The Representative Order concluded by reinforcing that even though the burden of production shifts to the petitioner following a patent owner’s prima face case of patentability, the ultimate burden of persuasion remains with the patent owner to demonstrate the patentability of the substitute claims. Id. at 3.
On June 26, 2015, the ITC handed down its Commission Opinion in Certain Loom Kits for Creating Linked Articles, Inv. No. 337-TA-923, Comm’n Op. (Feb. 3, 2015) (hereinafter “Loom Kits ”), granting a general exclusion order. In its opinion, the Commission provided express rulings on what does and does not count towards the establishment of the economic prong of the domestic industry requirement under 19 U.S.C. § 1337(a)(3)(C).
The complainant in the investigation is Choon’s Design, LLC, which was founded by the sole inventor of the patent-at-issue, Mr. Ng, to protect its loom kit product for children. Id. at 1. After Mr. Ng’s product became successful, many similar products appeared on the market. Mr. Ng made numerous attempts to halt the sale of the knockoffs—filing “nine lawsuits against multiple piece loom kits,” sending “multiple cease and desist letters,” and “161 advisory letters to 161 U.S. malls informing them of the infringement problems,” and registering the “RAINBOW LOOM” trademark and copyright. Loom Kits, Init. Det., Order No. 13, at 47-48 (Feb. 3, 2015). Yet, after these efforts were insufficient, Mr. Choon filed an ITC investigation seeking a general exclusion order. Id. at 1.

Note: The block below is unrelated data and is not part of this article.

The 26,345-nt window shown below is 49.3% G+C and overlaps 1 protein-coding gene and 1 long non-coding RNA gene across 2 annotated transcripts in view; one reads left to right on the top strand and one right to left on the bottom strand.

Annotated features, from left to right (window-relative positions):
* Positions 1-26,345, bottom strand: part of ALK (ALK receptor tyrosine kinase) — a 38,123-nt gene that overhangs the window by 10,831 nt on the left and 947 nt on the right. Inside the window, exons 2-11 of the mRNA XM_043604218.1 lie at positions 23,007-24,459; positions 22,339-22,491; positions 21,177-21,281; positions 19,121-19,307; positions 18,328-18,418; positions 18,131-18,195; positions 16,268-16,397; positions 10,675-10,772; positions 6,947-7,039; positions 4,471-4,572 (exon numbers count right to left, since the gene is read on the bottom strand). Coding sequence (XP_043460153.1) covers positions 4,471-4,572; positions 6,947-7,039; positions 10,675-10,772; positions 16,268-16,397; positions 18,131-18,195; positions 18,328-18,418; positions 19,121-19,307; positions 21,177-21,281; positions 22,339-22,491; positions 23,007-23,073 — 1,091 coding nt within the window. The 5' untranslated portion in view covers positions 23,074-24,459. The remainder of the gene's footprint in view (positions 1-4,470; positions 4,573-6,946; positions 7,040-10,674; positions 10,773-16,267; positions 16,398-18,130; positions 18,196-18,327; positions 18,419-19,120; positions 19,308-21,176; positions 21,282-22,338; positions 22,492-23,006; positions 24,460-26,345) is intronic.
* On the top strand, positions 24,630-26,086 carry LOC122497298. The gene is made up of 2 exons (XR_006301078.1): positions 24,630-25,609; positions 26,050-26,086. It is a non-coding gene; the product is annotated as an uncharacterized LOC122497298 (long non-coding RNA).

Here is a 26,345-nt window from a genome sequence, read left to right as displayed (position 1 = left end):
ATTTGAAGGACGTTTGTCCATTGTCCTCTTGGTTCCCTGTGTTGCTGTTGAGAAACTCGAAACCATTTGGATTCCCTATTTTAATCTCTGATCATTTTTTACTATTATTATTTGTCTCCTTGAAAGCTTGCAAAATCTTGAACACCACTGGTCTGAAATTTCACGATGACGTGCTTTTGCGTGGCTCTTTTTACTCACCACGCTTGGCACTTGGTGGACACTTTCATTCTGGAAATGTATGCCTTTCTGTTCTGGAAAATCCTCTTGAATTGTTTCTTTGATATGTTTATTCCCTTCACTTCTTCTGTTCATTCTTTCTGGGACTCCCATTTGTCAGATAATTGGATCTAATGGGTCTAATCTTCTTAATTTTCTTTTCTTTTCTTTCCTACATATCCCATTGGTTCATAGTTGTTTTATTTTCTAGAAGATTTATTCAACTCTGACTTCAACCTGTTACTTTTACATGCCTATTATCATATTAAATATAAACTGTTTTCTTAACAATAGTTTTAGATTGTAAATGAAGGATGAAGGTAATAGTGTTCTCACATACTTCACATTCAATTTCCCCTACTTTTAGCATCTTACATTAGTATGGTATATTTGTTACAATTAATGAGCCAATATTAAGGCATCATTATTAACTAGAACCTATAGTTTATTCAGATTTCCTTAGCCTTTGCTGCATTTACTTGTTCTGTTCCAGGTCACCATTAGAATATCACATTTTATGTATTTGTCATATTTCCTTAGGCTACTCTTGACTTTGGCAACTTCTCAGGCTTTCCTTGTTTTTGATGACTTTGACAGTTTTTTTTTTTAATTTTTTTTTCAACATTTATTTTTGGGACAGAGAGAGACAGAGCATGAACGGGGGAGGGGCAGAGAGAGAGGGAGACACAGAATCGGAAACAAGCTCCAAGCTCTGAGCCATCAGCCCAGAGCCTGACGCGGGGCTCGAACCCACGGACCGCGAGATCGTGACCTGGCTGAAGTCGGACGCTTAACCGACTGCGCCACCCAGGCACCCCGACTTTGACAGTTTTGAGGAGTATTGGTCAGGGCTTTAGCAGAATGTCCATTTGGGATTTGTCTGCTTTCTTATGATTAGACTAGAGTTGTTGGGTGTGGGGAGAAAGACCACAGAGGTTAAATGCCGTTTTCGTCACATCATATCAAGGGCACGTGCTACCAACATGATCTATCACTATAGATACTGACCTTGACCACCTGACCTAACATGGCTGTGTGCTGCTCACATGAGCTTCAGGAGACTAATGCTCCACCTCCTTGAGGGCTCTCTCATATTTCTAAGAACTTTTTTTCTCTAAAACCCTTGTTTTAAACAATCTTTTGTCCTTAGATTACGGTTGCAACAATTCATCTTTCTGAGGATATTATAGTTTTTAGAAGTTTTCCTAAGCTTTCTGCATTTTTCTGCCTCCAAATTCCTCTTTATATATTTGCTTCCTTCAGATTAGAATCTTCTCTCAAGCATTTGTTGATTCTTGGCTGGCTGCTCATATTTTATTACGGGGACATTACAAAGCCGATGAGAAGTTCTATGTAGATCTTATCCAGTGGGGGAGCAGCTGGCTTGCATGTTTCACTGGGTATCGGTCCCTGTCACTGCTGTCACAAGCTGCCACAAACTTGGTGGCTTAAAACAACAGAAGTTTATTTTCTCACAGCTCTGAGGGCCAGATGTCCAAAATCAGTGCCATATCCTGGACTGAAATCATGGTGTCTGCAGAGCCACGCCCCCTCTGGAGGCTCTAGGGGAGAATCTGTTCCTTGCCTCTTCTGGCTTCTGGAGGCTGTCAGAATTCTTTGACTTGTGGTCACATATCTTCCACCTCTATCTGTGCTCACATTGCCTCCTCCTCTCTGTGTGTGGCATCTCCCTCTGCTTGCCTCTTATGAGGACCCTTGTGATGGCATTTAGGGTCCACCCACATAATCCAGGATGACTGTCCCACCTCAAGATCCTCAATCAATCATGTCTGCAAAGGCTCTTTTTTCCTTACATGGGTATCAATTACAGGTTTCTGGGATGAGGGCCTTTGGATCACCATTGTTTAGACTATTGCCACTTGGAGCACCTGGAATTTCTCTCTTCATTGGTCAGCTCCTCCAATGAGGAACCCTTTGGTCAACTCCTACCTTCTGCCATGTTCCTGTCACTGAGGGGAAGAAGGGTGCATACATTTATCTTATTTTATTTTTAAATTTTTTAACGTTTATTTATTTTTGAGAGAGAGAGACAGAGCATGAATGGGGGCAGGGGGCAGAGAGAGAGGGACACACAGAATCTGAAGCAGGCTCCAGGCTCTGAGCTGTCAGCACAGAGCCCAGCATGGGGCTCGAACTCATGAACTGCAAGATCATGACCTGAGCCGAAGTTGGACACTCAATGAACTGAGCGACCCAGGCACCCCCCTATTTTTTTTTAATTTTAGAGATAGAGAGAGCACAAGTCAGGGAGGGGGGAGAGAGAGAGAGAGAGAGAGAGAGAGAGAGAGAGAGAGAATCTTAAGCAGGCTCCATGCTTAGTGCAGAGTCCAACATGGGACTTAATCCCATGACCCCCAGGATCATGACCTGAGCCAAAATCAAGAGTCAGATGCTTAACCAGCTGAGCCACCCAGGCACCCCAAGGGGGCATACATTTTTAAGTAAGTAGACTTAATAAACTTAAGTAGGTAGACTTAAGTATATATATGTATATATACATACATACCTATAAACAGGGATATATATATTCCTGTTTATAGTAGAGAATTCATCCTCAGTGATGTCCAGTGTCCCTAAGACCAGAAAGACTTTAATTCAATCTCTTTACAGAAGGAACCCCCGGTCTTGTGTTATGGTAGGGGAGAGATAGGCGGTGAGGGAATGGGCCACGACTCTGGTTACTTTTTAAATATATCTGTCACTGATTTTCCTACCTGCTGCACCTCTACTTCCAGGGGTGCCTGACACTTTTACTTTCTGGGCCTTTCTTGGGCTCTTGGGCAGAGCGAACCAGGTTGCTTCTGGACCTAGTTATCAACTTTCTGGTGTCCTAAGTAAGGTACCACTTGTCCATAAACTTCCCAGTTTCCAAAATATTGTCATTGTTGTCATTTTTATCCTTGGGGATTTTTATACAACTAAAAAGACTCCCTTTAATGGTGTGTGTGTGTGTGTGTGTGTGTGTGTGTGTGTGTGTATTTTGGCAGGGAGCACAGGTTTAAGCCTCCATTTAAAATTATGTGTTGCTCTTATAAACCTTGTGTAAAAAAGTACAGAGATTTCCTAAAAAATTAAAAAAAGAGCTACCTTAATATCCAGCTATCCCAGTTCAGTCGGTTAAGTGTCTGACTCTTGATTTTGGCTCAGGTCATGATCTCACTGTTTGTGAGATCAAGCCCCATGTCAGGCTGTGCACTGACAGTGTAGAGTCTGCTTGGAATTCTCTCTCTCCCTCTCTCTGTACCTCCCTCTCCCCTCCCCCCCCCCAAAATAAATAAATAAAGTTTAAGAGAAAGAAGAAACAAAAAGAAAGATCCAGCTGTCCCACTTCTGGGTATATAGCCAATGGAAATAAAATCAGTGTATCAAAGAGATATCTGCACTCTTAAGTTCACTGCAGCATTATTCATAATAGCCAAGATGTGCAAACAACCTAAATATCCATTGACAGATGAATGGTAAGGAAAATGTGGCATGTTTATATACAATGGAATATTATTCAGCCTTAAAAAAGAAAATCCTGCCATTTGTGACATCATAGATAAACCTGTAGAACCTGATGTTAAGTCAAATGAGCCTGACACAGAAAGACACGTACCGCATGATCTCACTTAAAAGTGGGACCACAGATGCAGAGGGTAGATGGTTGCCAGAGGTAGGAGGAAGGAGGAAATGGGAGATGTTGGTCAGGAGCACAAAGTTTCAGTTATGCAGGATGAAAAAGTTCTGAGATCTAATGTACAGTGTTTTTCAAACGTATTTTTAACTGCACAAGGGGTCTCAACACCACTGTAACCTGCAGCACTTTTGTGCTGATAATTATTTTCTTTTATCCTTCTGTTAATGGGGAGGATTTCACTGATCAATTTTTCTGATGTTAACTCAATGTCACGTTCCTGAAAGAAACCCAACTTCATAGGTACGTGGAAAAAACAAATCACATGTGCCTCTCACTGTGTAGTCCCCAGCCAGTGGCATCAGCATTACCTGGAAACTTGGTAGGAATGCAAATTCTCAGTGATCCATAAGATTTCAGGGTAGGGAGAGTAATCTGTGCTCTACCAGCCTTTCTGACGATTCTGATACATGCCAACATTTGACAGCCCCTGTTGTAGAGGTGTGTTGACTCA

The Federal Circuit’s recent en banc opinion in Williamson v. Citrix Online, LLC, 2015 U.S. App. LEXIS 10082, *2 (Fed. Cir. June 16, 2015) (Williamson II) may result in courts finding that more claims include “means-plus-function” claim elements, which could significantly affect the scope and validity of those claims. As a result of Williamson II, the Federal Circuit has weakened the “presumption” that claim elements lacking the term “means” fall outside the means-plus-function analysis. Continue Reading
On June 23, 2015, the Federal Circuit affirmed the finding of the U.S. District Court for the Northern District of California (“District Court”) dismissing the complaints in four related actions for infringement of U.S. Patent No. 7,707,505 (the ‘505 Patent) on the ground of patent ineligibility under 35 U.S.C. §101. See Internet Patents Corp. v. Gen. Auto. Ins. Servs., Inc., 29 F. Supp. 3d 1264 (N.D. Cal. 2013) (“Dist. Ct. Op.”). Continue Reading
This is the third in a 3-part series about the use of crowdfunding in health and biotech start-ups. We started with the story of a tech start-up which set records for funding through a Kickstarter campaign, triggering the interest of entrepreneurs in capital- intensive industries. Part 2 discussed the JOBS Act and the government’s attempt to overcome regulatory hurdles facing companies which want to use crowdfunding to raise equity investment capital. Part 3 addresses some Potential Dangers inherent in the system of crowdfunding being devised. We hope you find the series educational and invite you to contact the authors with questions.